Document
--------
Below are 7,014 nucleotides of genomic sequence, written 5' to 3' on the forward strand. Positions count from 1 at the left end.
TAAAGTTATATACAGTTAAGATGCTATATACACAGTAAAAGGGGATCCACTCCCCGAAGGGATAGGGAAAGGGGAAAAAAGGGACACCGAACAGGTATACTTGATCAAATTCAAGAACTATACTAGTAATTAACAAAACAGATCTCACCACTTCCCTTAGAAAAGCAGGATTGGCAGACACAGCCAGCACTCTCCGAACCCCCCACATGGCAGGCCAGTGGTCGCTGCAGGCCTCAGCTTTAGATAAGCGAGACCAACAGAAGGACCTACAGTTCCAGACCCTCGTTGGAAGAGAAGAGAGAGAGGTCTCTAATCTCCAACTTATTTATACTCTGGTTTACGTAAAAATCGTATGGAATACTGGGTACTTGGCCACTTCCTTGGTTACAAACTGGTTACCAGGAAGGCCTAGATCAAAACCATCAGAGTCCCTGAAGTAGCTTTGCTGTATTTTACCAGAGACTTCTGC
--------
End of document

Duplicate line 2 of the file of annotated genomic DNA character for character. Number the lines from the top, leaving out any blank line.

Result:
TAAAGTTATATACAGTTAAGATGCTATATACACAGTAAAAGGGGATCCACTCCCCGAAGGGATAGGGAAAGGGGAAAAAAGGGACACCGAACAGGTATACTTGATCAAATTCAAGAACTATACTAGTAATTAACAAAACAGATCTCACCACTTCCCTTAGAAAAGCAGGATTGGCAGACACAGCCAGCACTCTCCGAACCCCCCACATGGCAGGCCAGTGGTCGCTGCAGGCCTCAGCTTTAGATAAGCGAGACCAACAGAAGGACCTACAGTTCCAGACCCTCGTTGGAAGAGAAGAGAGAGAGGTCTCTAATCTCCAACTTATTTATACTCTGGTTTACGTAAAAATCGTATGGAATACTGGGTACTTGGCCACTTCCTTGGTTACAAACTGGTTACCAGGAAGGCCTAGATCAAAACCATCAGAGTCCCTGAAGTAGCTTTGCTGTATTTTACCAGAGACTTCTGC